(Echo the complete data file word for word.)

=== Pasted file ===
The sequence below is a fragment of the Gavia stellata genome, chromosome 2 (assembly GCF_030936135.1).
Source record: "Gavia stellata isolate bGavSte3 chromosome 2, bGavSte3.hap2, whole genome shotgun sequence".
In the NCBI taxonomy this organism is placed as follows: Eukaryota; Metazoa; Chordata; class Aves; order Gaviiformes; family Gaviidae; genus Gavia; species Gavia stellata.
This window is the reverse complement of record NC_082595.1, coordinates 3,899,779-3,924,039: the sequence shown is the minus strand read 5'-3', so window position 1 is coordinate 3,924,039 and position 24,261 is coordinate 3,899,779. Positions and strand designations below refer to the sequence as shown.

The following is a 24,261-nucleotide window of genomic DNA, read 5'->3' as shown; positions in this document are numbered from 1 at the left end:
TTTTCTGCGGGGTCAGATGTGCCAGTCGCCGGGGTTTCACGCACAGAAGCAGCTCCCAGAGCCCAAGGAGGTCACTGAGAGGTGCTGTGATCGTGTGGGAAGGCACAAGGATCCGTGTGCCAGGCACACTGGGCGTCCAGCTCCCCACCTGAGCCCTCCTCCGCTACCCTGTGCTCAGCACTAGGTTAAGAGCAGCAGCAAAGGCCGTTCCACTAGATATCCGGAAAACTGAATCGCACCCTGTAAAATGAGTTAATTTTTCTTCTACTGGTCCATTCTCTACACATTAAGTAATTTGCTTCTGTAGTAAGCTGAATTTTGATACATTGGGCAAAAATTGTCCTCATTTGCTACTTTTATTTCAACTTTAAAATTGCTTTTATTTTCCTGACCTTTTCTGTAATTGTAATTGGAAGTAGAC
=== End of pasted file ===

The sequence below is a fragment of the Gavia stellata genome, chromosome 2 (assembly GCF_030936135.1).
Source record: "Gavia stellata isolate bGavSte3 chromosome 2, bGavSte3.hap2, whole genome shotgun sequence".
In the NCBI taxonomy this organism is placed as follows: Eukaryota; Metazoa; Chordata; class Aves; order Gaviiformes; family Gaviidae; genus Gavia; species Gavia stellata.
This window is the reverse complement of record NC_082595.1, coordinates 3,899,779-3,924,039: the sequence shown is the minus strand read 5'-3', so window position 1 is coordinate 3,924,039 and position 24,261 is coordinate 3,899,779. Positions and strand designations below refer to the sequence as shown.

The following is a 24,261-nucleotide window of genomic DNA, read 5'->3' as shown; positions in this document are numbered from 1 at the left end:
TTTTCTGCGGGGTCAGATGTGCCAGTCGCCGGGGTTTCACGCACAGAAGCAGCTCCCAGAGCCCAAGGAGGTCACTGAGAGGTGCTGTGATCGTGTGGGAAGGCACAAGGATCCGTGTGCCAGGCACACTGGGCGTCCAGCTCCCCACCTGAGCCCTCCTCCGCTACCCTGTGCTCAGCACTAGGTTAAGAGCAGCAGCAAAGGCCGTTCCACTAGATATCCGGAAAACTGAATCGCACCCTGTAAAATGAGTTAATTTTTCTTCTACTGGTCCATTCTCTACACATTAAGTAATTTGCTTCTGTAGTAAGCTGAATTTTGATACATTGGGCAAAAATTGTCCTCATTTGCTACTTTTATTTCAACTTTAAAATTGCTTTTATTTTCCTGACCTTTTCTGTAATTGTAATTGGAAGTAGAC